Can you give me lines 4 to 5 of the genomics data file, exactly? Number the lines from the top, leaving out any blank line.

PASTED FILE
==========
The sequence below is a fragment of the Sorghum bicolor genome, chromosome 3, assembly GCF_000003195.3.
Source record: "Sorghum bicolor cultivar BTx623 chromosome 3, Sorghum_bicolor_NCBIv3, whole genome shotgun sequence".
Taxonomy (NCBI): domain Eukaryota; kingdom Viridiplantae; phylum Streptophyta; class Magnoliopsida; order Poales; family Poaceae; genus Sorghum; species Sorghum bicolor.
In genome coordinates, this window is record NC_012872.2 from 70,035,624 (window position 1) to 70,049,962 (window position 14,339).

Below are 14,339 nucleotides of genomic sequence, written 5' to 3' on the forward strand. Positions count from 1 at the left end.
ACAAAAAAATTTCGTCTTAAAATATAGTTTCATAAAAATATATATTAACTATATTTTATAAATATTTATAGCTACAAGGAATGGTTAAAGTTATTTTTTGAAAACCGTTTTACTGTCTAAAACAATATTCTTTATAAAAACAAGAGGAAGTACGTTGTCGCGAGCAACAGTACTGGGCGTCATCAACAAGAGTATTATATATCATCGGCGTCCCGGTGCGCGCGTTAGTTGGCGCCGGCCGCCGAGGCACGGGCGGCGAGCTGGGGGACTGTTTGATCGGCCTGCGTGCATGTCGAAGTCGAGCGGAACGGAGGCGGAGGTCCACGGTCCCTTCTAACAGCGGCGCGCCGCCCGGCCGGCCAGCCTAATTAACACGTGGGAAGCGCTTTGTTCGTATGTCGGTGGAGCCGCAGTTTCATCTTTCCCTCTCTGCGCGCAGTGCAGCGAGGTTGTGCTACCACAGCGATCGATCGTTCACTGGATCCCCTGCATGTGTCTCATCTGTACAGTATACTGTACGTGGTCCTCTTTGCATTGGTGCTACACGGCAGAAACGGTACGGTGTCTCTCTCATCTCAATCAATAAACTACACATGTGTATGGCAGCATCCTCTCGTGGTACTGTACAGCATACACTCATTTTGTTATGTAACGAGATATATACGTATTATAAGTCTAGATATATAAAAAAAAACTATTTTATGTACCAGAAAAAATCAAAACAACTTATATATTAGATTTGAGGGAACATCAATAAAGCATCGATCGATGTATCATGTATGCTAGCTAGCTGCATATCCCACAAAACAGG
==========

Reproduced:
In genome coordinates, this window is record NC_012872.2 from 70,035,624 (window position 1) to 70,049,962 (window position 14,339).

Below are 14,339 nucleotides of genomic sequence, written 5' to 3' on the forward strand. Positions count from 1 at the left end.